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Many of us are constantly locked in two experiences: the past and the future.
The past, our ever-present companion of memory, holds onto us tightly as we then tip in the other direction, directing our thoughts and energy to the future.
We almost hover between these two states, dismissing the most important time we have: the present moment.
In fact, some have said that the past and the future don’t exist except in our mind—because truly, every moment of the past was once a moment just like this one and every moment of the future will be lived in the present tense.
Pretty trippy, right?
How many of us have fretted about an upcoming meeting, exam, or important event without being aware of the power we possess at this moment to change that “future” experience? How many of us have worried about the outcome without putting in some effort right now toward the outcome we desire? How many of us have unconsciously decided that there is nothing we can do because of our past?
A lot of us give away the power and vitality we have in this second, minute, and hour. And many of us don’t know how to properly use time to our advantage and for our pleasure.
I was a born future tripper. If there was something out there in the scary unknown of the future, I was worried about it.
I realize now, in my early 40s, how much time I have wasted, lost, and gambled away being concerned about things that never happened. That time should have been treated like precious gold. Instead, I threw it down the drain like day-old soda.
Time is the one resource we cannot get back and we can’t create more of it (all we can do is just use what we do have more consciously and wisely).
But, there is good news—because we always have the present moment. And as many spiritual seekers and scholars have written about, the present moment is where we get to begin again, choose again, and change our life. Right here, right now.
Whenever I find myself in a frenzy of future-tripping, I remind myself of the following quote, which I read in Rick Hanson’s book, Resilient:
“There is a saying in Tibet: If you take care of the minutes, the years will take care of themselves.”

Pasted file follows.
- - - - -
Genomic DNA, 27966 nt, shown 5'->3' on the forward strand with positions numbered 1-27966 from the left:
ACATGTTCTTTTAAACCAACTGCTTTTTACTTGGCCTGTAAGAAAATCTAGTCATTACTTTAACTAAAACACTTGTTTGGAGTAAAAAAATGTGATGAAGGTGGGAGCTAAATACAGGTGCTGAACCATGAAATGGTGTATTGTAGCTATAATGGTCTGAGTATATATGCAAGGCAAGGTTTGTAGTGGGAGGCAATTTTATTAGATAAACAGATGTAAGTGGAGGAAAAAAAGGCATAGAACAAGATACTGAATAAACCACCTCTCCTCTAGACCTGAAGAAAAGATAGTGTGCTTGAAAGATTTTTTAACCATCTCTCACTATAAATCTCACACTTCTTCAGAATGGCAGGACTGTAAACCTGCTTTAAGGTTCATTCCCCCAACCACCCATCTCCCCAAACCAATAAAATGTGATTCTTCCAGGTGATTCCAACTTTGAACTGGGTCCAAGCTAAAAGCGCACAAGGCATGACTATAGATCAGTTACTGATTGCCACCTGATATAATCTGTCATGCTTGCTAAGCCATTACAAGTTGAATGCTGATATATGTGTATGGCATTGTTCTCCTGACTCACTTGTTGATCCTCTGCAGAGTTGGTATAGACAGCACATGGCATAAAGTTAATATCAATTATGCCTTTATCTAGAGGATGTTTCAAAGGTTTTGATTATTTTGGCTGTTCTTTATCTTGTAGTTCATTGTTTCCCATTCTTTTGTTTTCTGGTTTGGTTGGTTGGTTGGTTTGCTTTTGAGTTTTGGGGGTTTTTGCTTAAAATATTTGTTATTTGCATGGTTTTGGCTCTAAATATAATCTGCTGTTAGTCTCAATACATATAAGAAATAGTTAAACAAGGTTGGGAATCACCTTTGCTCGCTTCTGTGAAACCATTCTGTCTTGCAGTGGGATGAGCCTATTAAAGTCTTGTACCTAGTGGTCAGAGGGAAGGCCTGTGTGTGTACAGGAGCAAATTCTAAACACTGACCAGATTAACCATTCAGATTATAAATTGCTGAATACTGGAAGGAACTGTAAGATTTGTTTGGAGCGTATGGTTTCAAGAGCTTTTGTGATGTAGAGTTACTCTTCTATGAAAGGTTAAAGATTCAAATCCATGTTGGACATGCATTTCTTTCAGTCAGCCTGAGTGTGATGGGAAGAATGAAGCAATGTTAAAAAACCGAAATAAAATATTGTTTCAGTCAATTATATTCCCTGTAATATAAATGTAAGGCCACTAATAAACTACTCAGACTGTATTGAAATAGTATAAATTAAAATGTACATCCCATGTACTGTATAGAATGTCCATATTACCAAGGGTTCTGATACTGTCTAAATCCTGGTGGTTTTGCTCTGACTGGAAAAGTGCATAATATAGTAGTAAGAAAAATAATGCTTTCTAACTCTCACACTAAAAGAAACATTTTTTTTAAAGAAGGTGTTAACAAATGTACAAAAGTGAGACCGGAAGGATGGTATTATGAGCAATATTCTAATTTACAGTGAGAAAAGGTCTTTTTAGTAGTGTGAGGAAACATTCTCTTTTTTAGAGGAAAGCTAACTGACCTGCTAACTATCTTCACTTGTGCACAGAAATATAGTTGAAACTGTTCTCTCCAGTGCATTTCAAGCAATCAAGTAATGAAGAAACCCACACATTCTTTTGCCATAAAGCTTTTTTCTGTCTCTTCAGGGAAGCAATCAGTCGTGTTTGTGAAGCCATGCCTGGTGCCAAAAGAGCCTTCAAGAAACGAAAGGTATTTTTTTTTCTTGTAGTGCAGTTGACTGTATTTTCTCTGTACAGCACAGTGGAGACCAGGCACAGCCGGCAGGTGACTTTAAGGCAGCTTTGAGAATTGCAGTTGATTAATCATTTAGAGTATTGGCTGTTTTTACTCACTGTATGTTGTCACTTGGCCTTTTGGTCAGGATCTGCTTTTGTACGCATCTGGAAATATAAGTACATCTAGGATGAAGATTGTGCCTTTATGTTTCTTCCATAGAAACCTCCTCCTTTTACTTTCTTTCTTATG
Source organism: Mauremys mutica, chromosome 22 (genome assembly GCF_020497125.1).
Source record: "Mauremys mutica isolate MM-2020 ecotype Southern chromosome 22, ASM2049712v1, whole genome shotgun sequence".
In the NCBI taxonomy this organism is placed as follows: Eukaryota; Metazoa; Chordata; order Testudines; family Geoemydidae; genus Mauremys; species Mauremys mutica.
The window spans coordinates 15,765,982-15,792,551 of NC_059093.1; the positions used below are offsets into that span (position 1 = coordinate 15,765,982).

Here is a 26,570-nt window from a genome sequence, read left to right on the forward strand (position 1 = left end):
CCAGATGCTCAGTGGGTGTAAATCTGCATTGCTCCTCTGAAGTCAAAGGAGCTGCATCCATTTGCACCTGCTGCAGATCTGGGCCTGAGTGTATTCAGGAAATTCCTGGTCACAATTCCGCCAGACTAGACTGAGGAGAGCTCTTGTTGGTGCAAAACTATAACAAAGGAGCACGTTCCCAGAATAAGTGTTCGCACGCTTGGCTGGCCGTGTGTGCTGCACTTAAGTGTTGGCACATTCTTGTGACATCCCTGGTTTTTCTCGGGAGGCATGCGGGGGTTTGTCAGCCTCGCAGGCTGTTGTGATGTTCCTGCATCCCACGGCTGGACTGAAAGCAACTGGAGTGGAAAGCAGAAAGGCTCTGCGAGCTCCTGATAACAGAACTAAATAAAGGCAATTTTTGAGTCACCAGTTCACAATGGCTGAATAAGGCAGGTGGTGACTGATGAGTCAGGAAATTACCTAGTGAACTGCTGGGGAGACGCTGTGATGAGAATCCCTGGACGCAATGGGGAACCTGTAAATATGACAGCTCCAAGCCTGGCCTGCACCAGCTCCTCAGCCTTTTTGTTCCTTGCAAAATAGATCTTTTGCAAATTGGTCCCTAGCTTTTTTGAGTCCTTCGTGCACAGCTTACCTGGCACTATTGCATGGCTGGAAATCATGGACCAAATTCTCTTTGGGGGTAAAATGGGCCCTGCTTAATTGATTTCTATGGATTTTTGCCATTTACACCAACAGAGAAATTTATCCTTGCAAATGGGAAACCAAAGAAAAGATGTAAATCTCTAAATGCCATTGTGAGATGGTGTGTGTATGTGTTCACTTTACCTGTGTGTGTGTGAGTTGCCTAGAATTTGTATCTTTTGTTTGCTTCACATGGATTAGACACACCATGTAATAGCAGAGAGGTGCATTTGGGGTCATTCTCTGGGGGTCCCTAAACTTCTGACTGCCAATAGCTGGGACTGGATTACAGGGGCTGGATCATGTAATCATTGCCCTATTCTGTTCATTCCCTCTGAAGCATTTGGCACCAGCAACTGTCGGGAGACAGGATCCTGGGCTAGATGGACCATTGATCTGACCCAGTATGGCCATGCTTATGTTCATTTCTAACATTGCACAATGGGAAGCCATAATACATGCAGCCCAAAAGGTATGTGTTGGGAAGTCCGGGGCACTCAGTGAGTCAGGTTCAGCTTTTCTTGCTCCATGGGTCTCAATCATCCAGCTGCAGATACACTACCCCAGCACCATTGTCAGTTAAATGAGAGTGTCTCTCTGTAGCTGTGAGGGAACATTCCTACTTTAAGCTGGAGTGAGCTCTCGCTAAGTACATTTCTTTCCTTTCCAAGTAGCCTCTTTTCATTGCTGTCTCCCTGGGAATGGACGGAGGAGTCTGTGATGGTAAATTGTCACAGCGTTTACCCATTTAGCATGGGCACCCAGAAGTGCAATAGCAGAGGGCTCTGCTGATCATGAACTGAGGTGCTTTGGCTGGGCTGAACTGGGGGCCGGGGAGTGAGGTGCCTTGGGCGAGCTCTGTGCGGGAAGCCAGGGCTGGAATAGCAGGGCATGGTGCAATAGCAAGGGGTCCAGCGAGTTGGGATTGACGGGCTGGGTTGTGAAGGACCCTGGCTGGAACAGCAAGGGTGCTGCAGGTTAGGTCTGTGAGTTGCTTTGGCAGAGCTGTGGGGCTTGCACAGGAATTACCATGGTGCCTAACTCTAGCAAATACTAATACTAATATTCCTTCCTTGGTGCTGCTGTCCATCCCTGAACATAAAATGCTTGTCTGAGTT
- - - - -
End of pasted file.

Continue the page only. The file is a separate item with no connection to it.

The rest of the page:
Whoa. Yes! Can I get an “amen?”
What a visceral way to change our perspective. If I choose to just focus on this minute, I don’t have to worry about what will happen in a year because I’ve got my insurance plan for it: I took an action that made me feel good, loved, or calm. I’m already writing my future by being here, now. Because the present moment is always filled with possibilities and options.
Listen, I get it. There is so much conditioning around “planning for the future.” Much of what we do when we are young is so we can have a good future (schooling, career training, financial planning, retirement).
The problem is the fear that is placed in our minds if we somehow slip up and choose the “wrong” path, “Careful! You don’t want to do that—it could ruin your future!”
Another aspect? We may be made to feel irresponsible or unrealistic if we continuously choose the present moment as our saving grace, “I can’t sit and enjoy this book now; I should be “planning for my future!”
By doing what, exactly? How is reading a book not good enough, especially if we are enjoying it, which puts our brain in the responsive setting and activates our sense of safety and contentment?
While every soul does have a “destiny” (or the desired expression for a lifetime, which can include a myriad of experiences), we must remember that we are co-creators. We have a say and we have our intuition, which is always leading us to the fullest expression of our soul’s joy in the physical reality.
The future is not written in stone someplace, inert and lifeless. It’s a breathing, pulsating, and ever-evolving series of events and experiences. And we have a say in how that future is molded because we have the present moment right at our fingertips.
How are you feeling right now? What do you desire right now? What can you do about what you desire right now?
Right now is our superpower. It is our catalyst and chemist. It is the source of how the rest of our day, week, month, year, and life will unfold.
The next time you find yourself stressed, overwhelmed, worried, or future-tripping, refer to the quote above and take a deep breath. Remind yourself of your power and influence at this moment. Choose again.
Because if you take care of this minute, the years really will take care of themselves.